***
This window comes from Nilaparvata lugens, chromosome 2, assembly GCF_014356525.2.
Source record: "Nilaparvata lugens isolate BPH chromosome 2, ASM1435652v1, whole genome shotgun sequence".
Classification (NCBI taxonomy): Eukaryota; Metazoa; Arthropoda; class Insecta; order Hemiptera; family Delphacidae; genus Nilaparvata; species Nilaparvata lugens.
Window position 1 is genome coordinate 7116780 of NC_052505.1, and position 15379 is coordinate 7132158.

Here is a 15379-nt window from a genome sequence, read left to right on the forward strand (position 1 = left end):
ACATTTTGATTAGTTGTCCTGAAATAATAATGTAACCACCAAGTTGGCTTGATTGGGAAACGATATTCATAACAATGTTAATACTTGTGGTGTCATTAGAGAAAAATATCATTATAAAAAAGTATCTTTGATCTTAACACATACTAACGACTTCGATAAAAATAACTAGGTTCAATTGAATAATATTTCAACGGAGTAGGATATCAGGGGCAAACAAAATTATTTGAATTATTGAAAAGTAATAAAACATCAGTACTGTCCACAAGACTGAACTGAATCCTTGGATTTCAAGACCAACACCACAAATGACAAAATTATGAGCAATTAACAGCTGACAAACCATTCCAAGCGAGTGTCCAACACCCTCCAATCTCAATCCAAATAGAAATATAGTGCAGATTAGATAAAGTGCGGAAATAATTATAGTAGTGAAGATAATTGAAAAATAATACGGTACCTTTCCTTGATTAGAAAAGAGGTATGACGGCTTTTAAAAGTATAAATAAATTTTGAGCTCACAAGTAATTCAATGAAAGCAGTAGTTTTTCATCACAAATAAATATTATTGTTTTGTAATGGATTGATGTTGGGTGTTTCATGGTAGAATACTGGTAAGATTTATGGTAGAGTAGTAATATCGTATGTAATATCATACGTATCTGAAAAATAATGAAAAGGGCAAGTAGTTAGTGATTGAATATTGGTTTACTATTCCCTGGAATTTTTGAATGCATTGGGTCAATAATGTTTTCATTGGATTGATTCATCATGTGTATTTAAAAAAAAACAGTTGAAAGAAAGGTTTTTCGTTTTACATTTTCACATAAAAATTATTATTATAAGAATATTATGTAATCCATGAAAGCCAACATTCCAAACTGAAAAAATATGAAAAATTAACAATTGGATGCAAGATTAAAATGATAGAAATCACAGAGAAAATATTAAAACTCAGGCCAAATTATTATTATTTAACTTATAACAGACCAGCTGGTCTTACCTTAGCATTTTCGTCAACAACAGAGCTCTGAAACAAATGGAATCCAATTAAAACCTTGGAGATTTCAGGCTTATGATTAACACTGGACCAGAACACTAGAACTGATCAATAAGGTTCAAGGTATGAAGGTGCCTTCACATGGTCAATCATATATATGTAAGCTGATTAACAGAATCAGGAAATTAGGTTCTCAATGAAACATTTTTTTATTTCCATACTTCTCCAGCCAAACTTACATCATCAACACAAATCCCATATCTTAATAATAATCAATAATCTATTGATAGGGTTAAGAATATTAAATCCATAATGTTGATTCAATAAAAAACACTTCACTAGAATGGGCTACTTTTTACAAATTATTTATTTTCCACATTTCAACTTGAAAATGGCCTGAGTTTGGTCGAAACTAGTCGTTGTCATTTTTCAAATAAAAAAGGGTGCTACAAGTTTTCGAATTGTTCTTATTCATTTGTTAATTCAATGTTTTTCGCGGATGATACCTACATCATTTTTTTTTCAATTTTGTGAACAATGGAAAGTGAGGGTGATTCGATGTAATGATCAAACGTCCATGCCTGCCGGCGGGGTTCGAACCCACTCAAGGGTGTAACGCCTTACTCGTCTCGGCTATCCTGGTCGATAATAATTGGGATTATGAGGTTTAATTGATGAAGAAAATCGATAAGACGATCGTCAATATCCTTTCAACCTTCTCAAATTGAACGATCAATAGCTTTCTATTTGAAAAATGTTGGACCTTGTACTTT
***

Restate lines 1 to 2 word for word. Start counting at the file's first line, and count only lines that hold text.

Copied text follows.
This window comes from Nilaparvata lugens, chromosome 2, assembly GCF_014356525.2.
Source record: "Nilaparvata lugens isolate BPH chromosome 2, ASM1435652v1, whole genome shotgun sequence".